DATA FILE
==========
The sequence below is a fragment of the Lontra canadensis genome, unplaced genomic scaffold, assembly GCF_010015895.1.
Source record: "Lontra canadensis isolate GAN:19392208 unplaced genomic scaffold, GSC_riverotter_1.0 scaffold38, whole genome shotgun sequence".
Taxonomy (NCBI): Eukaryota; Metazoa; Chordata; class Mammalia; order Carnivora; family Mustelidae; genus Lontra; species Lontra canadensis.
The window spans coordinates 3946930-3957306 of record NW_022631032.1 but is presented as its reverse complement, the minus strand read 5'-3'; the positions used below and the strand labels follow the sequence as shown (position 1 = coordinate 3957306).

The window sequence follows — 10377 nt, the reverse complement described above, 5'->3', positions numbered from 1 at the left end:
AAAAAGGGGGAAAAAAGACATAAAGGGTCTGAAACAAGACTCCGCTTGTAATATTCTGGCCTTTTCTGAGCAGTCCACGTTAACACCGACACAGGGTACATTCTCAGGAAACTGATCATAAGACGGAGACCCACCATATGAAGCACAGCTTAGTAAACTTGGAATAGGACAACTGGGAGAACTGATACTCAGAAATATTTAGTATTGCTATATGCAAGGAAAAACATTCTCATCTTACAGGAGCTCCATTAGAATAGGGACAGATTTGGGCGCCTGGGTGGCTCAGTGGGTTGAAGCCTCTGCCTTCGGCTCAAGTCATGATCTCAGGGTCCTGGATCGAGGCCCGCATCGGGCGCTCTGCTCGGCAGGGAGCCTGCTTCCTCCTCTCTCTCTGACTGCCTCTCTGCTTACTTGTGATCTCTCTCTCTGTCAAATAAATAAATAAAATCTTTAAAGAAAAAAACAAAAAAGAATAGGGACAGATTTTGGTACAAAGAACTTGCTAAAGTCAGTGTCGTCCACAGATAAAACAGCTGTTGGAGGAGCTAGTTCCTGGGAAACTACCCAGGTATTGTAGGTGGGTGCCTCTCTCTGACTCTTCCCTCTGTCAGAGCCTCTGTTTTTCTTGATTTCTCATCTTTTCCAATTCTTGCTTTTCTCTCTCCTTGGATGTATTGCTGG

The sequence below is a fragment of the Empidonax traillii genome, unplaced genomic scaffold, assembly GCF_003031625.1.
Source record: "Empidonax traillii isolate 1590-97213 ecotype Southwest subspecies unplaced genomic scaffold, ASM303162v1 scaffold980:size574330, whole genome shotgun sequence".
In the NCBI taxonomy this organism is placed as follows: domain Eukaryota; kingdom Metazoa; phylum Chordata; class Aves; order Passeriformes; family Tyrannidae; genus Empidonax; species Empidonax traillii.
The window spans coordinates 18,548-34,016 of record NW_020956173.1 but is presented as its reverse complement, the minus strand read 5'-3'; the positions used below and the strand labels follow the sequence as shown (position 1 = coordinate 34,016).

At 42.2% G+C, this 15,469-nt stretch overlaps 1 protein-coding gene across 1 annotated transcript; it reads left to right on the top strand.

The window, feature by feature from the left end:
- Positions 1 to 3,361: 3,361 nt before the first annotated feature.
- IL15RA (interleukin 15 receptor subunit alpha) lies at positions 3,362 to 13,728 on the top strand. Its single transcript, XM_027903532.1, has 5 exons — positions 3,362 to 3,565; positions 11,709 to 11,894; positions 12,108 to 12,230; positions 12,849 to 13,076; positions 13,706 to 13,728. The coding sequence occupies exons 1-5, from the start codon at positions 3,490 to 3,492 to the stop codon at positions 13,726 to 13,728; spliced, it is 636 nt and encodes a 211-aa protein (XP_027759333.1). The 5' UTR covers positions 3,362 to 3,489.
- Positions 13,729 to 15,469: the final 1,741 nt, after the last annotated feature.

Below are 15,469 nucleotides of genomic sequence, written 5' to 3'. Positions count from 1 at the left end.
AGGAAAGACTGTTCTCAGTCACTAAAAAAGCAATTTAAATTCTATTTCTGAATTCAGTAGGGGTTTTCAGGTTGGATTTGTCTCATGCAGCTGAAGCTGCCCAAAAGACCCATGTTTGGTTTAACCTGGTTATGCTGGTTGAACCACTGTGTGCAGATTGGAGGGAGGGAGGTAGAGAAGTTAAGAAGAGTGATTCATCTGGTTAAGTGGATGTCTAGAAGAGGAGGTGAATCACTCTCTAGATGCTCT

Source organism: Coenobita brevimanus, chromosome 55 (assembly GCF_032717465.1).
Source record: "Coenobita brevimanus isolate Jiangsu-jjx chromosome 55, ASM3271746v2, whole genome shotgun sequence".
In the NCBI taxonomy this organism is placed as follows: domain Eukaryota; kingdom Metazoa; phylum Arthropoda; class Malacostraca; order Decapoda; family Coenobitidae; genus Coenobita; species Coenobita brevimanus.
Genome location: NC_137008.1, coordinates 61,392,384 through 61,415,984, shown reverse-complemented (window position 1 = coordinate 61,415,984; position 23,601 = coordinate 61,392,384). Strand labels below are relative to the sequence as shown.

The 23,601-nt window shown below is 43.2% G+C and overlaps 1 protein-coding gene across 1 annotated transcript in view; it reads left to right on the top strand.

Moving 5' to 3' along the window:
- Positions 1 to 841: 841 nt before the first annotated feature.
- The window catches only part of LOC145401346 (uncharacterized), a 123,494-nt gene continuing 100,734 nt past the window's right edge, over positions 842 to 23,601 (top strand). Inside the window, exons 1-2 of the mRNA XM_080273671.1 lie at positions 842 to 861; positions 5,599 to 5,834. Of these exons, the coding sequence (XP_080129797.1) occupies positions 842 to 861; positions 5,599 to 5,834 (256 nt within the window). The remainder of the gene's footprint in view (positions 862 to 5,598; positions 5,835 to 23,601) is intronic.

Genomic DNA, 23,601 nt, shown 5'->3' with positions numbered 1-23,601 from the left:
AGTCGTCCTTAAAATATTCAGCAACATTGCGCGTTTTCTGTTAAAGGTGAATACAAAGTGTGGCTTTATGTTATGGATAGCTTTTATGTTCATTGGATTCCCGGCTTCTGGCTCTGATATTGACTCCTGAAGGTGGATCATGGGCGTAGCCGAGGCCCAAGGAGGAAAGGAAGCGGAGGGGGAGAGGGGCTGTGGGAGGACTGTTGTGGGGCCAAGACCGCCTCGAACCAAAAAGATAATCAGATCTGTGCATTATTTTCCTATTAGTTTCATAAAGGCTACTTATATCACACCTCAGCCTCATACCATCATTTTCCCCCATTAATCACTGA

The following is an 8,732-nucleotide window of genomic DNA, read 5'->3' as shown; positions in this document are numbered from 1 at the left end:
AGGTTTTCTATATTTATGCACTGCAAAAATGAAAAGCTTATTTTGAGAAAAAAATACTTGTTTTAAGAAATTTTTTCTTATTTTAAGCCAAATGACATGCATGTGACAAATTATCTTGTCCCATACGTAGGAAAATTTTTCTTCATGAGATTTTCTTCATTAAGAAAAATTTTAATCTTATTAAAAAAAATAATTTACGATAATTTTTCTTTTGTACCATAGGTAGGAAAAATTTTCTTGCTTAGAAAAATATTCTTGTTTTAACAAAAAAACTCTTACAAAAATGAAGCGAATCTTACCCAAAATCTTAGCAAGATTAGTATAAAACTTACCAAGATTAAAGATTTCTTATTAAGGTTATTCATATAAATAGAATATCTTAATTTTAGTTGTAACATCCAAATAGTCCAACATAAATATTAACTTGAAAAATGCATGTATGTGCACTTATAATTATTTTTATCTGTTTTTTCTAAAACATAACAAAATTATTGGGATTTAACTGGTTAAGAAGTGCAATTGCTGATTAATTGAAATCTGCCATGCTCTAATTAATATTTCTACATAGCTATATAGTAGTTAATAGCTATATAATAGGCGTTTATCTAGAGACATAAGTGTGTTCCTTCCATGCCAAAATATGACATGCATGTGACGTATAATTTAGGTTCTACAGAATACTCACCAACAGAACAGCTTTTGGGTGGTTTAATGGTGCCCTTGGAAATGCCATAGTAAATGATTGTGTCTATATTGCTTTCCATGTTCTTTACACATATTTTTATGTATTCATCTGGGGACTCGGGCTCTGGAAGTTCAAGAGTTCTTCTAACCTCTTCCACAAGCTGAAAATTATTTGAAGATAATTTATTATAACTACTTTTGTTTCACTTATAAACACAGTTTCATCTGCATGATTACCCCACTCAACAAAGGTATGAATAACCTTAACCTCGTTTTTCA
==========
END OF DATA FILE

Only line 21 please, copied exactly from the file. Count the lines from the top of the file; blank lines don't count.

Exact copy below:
Genome location: NC_137008.1, coordinates 61,392,384 through 61,415,984, shown reverse-complemented (window position 1 = coordinate 61,415,984; position 23,601 = coordinate 61,392,384). Strand labels below are relative to the sequence as shown.